Wednesday, June 09, 2004

Some apikursis to start your day

In Rashi's commentary to Numbers 11:15, he uses the words "tikun sofrim" to explain what seems to be a textual anomaly. Tikun sofrim means "a correction of the scribes."

Here is the verse, as the King James version has it. The anomaly Rashi spotted is clearer in English:

"And if thou deal thus with me, kill me, I pray thee, out of hand, if I have found favor in thy sight; and let me not see my wretchedness."

"My wretchedness" should be "your wretchedness" or even "their wretchedness." What had Moshe done that was wretched? Rashi tells us the scribes changed the word (and in Hebrew the changing "your wretchedness" to "my wretchedness" is a matter of deleting just two letters) because "your wretchedness" seemed disrespectful to their ears.

Some argue that Rashi's words should be understood euphamistacly. The words, as they appear in our text are the original words that God dictated to Moshe, but God behaved like a scribe and used the word "my wretchedness" so that Moshe would not appear to be using rude or disrespectful language. According to this interpretation of Rashi God was the editor, and not the later, human scribes.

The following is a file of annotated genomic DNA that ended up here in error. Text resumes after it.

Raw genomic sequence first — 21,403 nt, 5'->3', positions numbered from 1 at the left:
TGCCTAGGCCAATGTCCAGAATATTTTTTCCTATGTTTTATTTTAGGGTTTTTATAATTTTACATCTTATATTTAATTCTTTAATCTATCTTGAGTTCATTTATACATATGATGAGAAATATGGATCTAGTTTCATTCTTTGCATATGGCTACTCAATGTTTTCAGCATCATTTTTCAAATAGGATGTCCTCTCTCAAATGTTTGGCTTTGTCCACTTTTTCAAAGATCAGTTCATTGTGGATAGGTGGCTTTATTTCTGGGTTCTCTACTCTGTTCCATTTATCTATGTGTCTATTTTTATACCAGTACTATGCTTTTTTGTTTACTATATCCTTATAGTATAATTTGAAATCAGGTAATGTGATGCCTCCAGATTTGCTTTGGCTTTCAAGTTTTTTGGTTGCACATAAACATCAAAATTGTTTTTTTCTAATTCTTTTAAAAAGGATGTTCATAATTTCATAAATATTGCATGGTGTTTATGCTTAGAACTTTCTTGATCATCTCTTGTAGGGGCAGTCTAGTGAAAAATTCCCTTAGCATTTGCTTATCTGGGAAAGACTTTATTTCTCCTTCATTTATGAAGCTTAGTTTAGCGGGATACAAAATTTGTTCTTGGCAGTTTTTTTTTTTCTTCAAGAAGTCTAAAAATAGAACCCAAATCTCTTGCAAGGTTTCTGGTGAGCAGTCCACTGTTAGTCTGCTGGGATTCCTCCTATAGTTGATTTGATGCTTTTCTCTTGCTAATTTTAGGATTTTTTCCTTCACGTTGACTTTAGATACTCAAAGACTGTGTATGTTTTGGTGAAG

If we take Rashi literally, though, we have a problem. After all, isn't the immutableness of the Torah one of our 13 core beliefs? Yet, here we have a rishon, a rishon that the Ramban said "had the right of the first born" when it came to biblical exegis, claiming that the scribes had made changes to the torah's text.

Is it possible to take Rashi literally? Suprisingly, the answer is yes: On Job 32:3 Rashi writes, "This is one of the verses in which the Scribes fixed the language of the text. It should have read, 'And they condemned G-d in their silence' but the text used a euphemism (kinah hakatuv)."

From here it seems clear that Rashi's use of the phrase "tikun sofrim" is not meant to be euphamistic. He thought the scribes had, in some instances, altered the text. And apparently, other Rishonim agreed with him (though some, plainly did not)

Further evidence, perhaps, that some rishonim would have chuckled at our generation's affectations of piety when confronted with questions of this sort?